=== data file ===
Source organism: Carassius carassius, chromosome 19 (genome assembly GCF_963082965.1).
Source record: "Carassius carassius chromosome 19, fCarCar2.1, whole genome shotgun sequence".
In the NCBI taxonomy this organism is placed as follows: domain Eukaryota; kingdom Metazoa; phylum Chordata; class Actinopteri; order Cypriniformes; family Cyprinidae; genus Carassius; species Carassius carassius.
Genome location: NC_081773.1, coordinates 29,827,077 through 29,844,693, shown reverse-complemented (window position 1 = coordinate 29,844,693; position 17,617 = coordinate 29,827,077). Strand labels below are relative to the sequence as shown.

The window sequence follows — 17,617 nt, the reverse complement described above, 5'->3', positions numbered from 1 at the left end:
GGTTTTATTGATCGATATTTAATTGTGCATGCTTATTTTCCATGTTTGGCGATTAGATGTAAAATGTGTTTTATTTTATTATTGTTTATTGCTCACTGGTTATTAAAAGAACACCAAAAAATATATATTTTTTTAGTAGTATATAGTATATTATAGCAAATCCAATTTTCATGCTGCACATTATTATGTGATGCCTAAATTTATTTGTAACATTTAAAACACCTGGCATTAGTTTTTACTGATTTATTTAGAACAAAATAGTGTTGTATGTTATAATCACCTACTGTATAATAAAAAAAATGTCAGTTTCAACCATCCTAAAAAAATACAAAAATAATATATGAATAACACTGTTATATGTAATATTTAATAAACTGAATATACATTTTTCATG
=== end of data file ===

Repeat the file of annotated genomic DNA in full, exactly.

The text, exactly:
Source organism: Carassius carassius, chromosome 19 (genome assembly GCF_963082965.1).
Source record: "Carassius carassius chromosome 19, fCarCar2.1, whole genome shotgun sequence".
In the NCBI taxonomy this organism is placed as follows: domain Eukaryota; kingdom Metazoa; phylum Chordata; class Actinopteri; order Cypriniformes; family Cyprinidae; genus Carassius; species Carassius carassius.
Genome location: NC_081773.1, coordinates 29,827,077 through 29,844,693, shown reverse-complemented (window position 1 = coordinate 29,844,693; position 17,617 = coordinate 29,827,077). Strand labels below are relative to the sequence as shown.

The window sequence follows — 17,617 nt, the reverse complement described above, 5'->3', positions numbered from 1 at the left end:
GGTTTTATTGATCGATATTTAATTGTGCATGCTTATTTTCCATGTTTGGCGATTAGATGTAAAATGTGTTTTATTTTATTATTGTTTATTGCTCACTGGTTATTAAAAGAACACCAAAAAATATATATTTTTTTAGTAGTATATAGTATATTATAGCAAATCCAATTTTCATGCTGCACATTATTATGTGATGCCTAAATTTATTTGTAACATTTAAAACACCTGGCATTAGTTTTTACTGATTTATTTAGAACAAAATAGTGTTGTATGTTATAATCACCTACTGTATAATAAAAAAAATGTCAGTTTCAACCATCCTAAAAAAATACAAAAATAATATATGAATAACACTGTTATATGTAATATTTAATAAACTGAATATACATTTTTCATG